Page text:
It's do or die for tech stocks
Wall Street is getting more selective and demanding profits from this hyped-up sector.
By Jeff Reeves
Tech stocks have been mighty choppy this year.
On one hand, Facebook (FB) is up strongly on the year, with 15 percent gains so far in 2014 after great earnings in January. On the other hand, e-commerce darling Amazon (AMZN) has shed more than 16 percent as investors worry about profitability in the wake of a fourth-quarter earnings miss.
Similarly, the initial public offering space is muddled for tech stocks. Some recent tech IPOs are up strongly -- like China's 500.com (WBAI), which has almost tripled from its December offering price. Other recent issues, like the IPO of mobile video game studio King Entertainment (KING) -- which sold off on its first day of trading and remains down since going public in March -- have gone pretty poorly.
So what gives, and why the two very different paths for tech stocks lately?
Simply put, it's do or die for the sector as Wall Street gets more selective and starts demanding profits from these hyped-up tech stocks . . . and investors holding underperformers are going to pay the price.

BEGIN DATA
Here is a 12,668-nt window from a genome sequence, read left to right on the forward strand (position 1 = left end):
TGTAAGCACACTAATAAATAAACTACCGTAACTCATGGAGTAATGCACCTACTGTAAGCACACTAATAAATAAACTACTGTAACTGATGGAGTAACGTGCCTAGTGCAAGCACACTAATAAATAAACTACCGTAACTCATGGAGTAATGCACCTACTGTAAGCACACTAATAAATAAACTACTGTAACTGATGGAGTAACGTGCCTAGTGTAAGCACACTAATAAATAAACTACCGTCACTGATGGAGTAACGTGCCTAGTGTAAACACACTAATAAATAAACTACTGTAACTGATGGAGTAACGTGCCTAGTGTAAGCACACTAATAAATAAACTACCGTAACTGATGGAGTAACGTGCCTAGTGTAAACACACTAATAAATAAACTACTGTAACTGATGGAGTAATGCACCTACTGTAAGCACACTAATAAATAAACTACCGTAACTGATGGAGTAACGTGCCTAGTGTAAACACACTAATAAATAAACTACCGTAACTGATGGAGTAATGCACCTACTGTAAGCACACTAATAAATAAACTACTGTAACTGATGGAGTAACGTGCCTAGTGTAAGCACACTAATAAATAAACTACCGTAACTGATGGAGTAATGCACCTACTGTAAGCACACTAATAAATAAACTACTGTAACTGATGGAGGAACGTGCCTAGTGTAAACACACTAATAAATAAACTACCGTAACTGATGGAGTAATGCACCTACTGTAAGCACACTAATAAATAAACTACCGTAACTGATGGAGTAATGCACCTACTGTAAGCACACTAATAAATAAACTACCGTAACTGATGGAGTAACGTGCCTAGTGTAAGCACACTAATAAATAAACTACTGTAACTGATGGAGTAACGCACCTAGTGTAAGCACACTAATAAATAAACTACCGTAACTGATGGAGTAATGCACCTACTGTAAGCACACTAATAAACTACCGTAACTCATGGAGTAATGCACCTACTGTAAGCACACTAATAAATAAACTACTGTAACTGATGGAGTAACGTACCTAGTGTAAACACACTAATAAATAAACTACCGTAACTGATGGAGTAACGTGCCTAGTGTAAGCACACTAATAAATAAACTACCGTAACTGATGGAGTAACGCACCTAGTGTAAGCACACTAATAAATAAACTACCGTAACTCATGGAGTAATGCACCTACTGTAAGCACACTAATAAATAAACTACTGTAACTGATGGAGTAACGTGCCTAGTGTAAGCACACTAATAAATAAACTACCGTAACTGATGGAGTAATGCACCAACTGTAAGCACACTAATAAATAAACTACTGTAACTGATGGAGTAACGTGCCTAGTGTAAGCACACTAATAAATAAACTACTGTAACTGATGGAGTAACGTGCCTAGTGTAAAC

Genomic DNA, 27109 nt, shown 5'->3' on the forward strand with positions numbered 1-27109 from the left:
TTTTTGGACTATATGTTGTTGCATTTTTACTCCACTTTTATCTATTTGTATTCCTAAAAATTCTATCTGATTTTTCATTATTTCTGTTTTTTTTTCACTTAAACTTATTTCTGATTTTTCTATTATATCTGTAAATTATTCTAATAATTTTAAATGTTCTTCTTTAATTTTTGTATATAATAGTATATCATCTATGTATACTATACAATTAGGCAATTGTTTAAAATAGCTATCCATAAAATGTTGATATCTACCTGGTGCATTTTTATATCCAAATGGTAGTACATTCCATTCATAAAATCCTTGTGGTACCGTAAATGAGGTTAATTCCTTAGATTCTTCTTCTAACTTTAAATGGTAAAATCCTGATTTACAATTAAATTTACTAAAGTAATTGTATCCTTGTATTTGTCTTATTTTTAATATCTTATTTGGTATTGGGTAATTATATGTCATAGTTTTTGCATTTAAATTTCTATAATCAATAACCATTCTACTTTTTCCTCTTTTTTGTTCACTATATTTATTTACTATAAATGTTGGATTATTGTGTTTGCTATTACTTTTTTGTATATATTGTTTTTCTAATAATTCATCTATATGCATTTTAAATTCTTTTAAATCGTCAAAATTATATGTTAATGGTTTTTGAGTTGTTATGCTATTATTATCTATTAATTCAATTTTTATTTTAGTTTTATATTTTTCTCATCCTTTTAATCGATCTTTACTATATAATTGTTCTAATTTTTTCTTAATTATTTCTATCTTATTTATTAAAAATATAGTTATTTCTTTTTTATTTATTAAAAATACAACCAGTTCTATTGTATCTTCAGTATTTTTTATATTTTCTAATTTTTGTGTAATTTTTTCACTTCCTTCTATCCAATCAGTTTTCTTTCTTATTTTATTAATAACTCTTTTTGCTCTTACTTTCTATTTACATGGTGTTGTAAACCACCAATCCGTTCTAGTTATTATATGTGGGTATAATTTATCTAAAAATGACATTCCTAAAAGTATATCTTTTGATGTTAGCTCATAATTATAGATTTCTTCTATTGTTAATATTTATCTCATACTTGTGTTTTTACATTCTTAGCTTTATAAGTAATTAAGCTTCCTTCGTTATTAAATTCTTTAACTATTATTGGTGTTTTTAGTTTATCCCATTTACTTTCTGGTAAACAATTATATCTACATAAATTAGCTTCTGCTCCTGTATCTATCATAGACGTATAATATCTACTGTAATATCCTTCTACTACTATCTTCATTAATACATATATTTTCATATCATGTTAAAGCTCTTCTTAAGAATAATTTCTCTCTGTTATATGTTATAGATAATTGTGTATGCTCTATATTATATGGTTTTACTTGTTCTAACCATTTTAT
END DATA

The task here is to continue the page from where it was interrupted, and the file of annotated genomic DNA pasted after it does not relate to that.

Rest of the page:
Amazon is the poster child for this new world for tech. Sure, the company continues to grow its top line strongly and is a force to be reckoned with in e-commerce . . . but where are the profits? All those plans for drones, Amazon's new Fire TV gadget and other quirky ideas haven't really amounted to significant profits, and investors -- long willing to give valuation a pass -- are starting to question the forward P/E of about 80 for the stock right now.
In a recent MarketWatch column, I outlined three particular areas of tech that are struggling right now to put up the numbers:
- Enterprise tech companies like Cisco (CSCO) and Oracle (ORCL), as well as upstart cloud companies like WorkDay (WDAY)
- Internet stocks like Yahoo (YHOO) that are seeing declining margins and a struggle to grow.
- E-commerce sites from Amazon to eBay (EBAY) to specialized platforms like the travel booking site HomeAway (AWAY).
This is not to say that every one of these stocks is doomed -- some are actually solidly set for the long term -- but as tech earnings get into full swing, investors need to remember that a mild miss could mean a big move for any of these tech stocks given the pressure of the moment.
Tread lightly in tech right now, particularly with names that are heavily reliant on sentiment to keep their momentum up.
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Jeff Reeves is the editor of InvestorPlace.com and the author of The Frugal Investor’s Guide to Finding Great Stocks. As of this writing, he did not hold a position in any of the aforementioned securities. Write him at firstname.lastname@example.org or follow him on Twitter via @JeffReevesIP.
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After enjoying a smooth rise in stock prices since May, investors are about to be hit with another bout of volatility.
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